Monthly Archives: August 2012

South Wellfleet Methodists and Camp Meetings

Methodism came to North America in the 1760s. The Methodist Episcopal Church was formed in the United States in 1784, which one writer referred to as the first Christian denomination to be established in the new nation. The Congregationalists, the … Continue reading

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South Wellfleet Congregational Church

On February 2, 1833, fifty three residents of South Wellfleet met and formed themselves as the Second Congregational Society of Wellfleet. Charles F. Cole’s, “History of Colonial Hall, Wellfleet, Mass.” describes this process of forming the church organization with more … Continue reading

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The Barker Family of South Wellfleet — George Washington Barker and Lewis Cheever Barker

Isaiah Barker’s second son, George Washington Barker, was born in September 1844. In the 1860 Federal census, he is at home, and a mariner, like other South Wellfleet boys. He married Clara Bell, daughter of Edward Bell and Ruth Rich, … Continue reading

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The Barker Family of South Wellfleet — Isaiah Barker Jr. and the Lizzie D. Barker

Isaiah Barker, Jr., born in December 1841, followed the path of many other South Wellfleet young people, and became a mariner.  On December 15, 1863, he married Elizabeth (Lizzie) Doane Atwood, daughter of Daniel Atwood and Mehitable Holbrook of Wellfleet. … Continue reading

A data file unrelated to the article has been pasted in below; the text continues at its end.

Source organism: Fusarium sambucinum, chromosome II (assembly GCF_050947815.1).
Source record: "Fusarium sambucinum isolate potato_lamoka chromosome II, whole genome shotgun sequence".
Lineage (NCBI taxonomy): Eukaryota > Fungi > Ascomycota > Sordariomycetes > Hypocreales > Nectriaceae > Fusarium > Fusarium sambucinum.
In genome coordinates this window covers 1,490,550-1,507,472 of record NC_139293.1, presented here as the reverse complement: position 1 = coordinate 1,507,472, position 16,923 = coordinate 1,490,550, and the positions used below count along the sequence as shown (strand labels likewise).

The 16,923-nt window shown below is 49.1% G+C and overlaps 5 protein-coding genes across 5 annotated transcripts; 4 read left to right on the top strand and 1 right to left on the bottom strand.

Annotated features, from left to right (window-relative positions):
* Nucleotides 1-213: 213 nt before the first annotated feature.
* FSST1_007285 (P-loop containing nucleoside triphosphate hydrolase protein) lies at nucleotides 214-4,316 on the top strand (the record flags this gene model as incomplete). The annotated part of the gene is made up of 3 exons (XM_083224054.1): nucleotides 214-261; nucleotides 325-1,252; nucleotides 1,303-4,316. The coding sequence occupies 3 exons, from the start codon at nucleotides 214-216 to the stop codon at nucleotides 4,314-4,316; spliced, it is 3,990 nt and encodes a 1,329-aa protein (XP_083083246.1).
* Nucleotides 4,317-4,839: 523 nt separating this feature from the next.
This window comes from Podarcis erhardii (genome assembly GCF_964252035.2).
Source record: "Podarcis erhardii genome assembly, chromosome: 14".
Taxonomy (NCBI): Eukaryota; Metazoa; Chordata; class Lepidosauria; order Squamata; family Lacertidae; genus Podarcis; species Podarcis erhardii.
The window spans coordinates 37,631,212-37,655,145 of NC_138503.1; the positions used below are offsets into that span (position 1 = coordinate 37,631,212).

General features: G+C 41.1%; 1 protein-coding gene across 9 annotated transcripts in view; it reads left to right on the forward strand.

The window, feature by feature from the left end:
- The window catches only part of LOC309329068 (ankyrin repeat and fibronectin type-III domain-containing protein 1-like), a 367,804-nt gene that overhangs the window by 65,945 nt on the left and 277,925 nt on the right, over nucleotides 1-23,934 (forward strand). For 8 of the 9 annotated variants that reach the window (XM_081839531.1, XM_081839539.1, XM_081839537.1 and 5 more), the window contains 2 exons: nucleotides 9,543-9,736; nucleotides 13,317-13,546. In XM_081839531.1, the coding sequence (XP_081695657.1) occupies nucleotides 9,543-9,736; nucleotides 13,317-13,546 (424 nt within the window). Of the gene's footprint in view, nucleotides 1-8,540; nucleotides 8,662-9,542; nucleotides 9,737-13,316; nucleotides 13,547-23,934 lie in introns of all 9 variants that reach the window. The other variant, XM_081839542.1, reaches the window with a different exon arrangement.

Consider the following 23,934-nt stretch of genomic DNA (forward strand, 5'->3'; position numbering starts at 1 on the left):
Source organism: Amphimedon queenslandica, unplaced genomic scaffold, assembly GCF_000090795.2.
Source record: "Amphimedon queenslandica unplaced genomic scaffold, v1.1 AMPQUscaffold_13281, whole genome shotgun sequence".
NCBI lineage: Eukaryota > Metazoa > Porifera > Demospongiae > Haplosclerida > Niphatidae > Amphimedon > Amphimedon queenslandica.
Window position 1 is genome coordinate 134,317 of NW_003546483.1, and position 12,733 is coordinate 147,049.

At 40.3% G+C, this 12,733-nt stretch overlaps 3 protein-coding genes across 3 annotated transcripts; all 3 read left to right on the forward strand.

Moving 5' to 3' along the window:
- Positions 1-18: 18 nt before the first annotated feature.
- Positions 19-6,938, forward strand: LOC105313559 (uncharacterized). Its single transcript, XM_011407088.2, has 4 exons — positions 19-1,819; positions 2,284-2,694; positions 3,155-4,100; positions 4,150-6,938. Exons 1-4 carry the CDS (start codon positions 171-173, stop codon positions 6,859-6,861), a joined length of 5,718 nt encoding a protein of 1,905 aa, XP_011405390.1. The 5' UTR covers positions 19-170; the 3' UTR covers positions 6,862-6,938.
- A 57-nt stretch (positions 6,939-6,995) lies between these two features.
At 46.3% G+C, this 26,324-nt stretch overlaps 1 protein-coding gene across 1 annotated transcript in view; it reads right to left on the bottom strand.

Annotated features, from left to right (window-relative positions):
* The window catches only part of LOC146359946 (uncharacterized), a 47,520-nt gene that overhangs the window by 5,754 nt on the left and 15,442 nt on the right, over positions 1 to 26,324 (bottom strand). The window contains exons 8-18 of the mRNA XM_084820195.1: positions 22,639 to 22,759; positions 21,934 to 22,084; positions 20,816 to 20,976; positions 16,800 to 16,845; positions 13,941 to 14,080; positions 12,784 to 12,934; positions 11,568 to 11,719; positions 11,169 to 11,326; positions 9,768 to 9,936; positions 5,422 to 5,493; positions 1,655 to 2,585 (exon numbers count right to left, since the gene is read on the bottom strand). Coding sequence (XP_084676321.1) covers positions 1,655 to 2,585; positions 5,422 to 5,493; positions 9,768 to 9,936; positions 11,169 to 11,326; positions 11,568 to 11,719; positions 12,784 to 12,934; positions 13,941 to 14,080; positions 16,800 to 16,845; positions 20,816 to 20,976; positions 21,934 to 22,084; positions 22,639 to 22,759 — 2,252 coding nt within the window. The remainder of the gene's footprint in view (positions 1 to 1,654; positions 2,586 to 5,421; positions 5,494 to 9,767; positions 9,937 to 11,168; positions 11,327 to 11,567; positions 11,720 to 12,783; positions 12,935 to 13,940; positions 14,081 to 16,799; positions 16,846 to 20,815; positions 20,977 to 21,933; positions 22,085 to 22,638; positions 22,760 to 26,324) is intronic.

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The Barker Family of South Wellfleet – Isaiah Barker and Betsey Arey Barker

As I researched the history of the Barker family, I have come to view them as exemplifying the families of South Wellfleet who lived through the economic changes of the 19th Century. I started my family research with the Barkers, … Continue reading

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Wellfleet Marine Benevolent Society

As I was writing about the South Wharf on Blackfish Creek, I noticed that the organization of the Wellfleet Marine Benevolent Society appears to be a South Wellfleet venture. It was organized January 28, 1836.  The first officers were Richard … Continue reading

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The South Wharf at Blackfish Creek

Fishing became the basis of the Wellfleet economy and grew steadily after the Revolution.  In 1831, Leonard Battelle and Robert Little, both of whom were in the shipping business in Boston, joined Richard Arey, South Wellfleet local, in building the … Continue reading

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